They could draw up individual training schedules, taking into account that some of the squad had played too much football, others not enough.

Roberto Carlos
Roberto Carlos has contributed to Zico's success at Fenerbahce

It was all in evidence when Brazil ended their 24-year wait by winning the 1994 World Cup in the United States.

The heat was extreme, and Brazil were the only side fit enough to maintain a balance between attack and defence. Their physical preparation coach was Moraci Sant'anna.

The 2002 World Cup provided further evidence of Brazil's supremacy in this area.

Everyone who had played the European season looked like they were wading through water - apart from the Brazilians, who were full of gas.

From that point it was just a matter of time before European clubs took a chance on Brazilian physical preparation specialists as well as star players.

So, will the surprise side with the combined force of Zico, Sant'anna, Alex, Roberto Carlos and co. prove too much for Chelsea?

You can put your questions to Tim Vickery every week on the World Football Phone-in on Radio 5 Live's Up All Night programme from 0230 to 0400 GMT every Saturday. You can also download last week's World Football Phone-in Podcast.


Got a question about South American football for Tim Vickery? Email him at

Having watched Italian club football for the last few years, I have been really impressed with Mancini at Roma. It seems he can play anywhere from right-back to left wing, and he seems to be very effective in whatever position he is selected.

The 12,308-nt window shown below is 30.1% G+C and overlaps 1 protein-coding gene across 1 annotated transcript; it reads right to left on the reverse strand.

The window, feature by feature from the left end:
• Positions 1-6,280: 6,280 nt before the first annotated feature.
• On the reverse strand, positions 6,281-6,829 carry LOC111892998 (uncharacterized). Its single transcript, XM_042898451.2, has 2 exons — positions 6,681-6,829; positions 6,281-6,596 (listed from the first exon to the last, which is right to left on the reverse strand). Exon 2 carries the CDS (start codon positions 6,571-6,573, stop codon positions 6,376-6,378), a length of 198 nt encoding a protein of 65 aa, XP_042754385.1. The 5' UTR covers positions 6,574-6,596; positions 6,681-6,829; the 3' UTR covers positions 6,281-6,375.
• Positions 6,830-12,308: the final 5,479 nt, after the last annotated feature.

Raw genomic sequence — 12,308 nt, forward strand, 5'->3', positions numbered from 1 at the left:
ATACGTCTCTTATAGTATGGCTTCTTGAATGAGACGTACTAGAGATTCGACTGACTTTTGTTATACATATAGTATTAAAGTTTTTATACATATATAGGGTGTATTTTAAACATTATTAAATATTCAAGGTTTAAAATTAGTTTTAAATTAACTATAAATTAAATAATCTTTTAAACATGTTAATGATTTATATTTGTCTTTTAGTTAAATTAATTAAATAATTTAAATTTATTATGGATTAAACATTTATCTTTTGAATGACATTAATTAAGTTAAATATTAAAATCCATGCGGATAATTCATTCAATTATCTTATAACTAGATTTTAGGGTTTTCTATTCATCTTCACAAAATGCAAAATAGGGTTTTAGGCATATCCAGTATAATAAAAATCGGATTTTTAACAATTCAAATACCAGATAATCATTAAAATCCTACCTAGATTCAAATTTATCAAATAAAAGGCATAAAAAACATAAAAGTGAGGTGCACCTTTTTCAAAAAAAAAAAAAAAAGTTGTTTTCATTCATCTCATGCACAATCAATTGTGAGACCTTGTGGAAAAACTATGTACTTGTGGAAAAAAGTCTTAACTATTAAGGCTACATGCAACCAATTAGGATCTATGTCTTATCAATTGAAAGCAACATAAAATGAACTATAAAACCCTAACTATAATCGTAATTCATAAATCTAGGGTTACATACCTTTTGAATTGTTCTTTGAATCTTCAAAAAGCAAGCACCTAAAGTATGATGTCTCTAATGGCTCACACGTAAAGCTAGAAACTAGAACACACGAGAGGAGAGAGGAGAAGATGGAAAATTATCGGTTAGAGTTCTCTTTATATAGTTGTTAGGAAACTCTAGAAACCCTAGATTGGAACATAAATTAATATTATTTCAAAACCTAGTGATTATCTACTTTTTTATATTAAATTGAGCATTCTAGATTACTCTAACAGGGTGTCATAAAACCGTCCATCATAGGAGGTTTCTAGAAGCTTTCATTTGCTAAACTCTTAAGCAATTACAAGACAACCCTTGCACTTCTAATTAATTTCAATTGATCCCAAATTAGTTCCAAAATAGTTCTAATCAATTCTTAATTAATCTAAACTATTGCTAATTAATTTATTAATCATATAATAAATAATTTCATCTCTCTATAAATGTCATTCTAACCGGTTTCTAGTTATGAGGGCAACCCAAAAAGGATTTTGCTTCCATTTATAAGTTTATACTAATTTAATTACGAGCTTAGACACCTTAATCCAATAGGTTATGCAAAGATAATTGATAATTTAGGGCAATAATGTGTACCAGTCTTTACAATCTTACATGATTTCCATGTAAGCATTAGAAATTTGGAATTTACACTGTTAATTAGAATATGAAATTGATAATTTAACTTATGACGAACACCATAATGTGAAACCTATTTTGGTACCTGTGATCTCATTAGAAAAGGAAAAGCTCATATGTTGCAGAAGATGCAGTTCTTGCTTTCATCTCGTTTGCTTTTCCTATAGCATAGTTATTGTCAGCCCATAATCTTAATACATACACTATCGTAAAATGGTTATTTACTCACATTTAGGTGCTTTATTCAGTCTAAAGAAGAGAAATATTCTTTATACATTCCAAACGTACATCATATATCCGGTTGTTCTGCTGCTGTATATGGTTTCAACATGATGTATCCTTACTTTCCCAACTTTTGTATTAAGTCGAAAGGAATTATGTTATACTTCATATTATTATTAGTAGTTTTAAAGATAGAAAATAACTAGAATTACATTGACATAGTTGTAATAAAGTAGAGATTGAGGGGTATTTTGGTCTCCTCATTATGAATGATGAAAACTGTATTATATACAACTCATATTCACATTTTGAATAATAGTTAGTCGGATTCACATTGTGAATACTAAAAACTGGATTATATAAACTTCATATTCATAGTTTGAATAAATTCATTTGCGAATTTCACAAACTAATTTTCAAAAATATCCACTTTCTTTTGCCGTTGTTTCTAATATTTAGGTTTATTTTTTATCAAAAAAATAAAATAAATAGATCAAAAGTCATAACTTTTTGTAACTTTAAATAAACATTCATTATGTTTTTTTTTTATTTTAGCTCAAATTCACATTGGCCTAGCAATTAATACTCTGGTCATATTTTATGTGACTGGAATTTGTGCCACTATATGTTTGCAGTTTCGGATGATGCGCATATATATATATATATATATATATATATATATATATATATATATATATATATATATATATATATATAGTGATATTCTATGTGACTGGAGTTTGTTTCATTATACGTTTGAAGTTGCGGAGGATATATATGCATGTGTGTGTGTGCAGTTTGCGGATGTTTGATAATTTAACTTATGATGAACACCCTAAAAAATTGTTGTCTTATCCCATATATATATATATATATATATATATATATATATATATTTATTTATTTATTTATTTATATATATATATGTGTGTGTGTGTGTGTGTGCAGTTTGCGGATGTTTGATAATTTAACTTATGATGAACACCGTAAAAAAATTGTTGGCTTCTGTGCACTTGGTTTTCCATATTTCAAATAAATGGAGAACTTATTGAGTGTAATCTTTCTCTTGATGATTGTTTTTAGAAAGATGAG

What I cannot understand is why hasn't he played more for Brazil? With the exception of Kaka he clearly is the most talented Brazilian in the Italian League. Is there any reason for him to be continually overlooked?
Ben Taylor

They had a look at him when they took an experimental side to the 2004 Copa America.

He was playing right-back at the time, and they quickly discarded him because they were looking for a player to run the touchline and keep the pitch wide, where he was happier cutting in.

The problem that he's had since is that he wants to be considered as an attacking midfielder, and the competition there is very fierce. He's now entitled to think that he's done enough to deserve a call-up, but now there's a new problem - with the build up to the Olympics younger players are likely to get the nod.

I was watching the highlights of the Copa Libertadores the other night and I expected a huge gulf in class between the teams from the more football renowned countries in South America (Brazil, Argentina and Mexico) and the teams from the other South American countries.

This does not seem to be the case in every match. I just wanted your opinion on how teams from these ''minnow'' countries compare to those of the more football renowned countries?
David Shields, Glasgow

So far the only club through to the knock out stages is...... LDU from Ecuador!

The Libertadores is a real test, especially because of the difficulties of playing away. So far we've had just 10 away wins to 36 by the home sides.

This year the Mexican sides have been disappointing, and we haven't seen that much from the Argentines. As I suspected before the kick-off, the Brazilians look a cut above (they've lost just 2 matches in 17).

But we'll have to wait for the knockout rounds to draw definitive conclusions.

see also
Kazim-Richards goes to Fenerbahce
15 Jun 07 |  Sheff Utd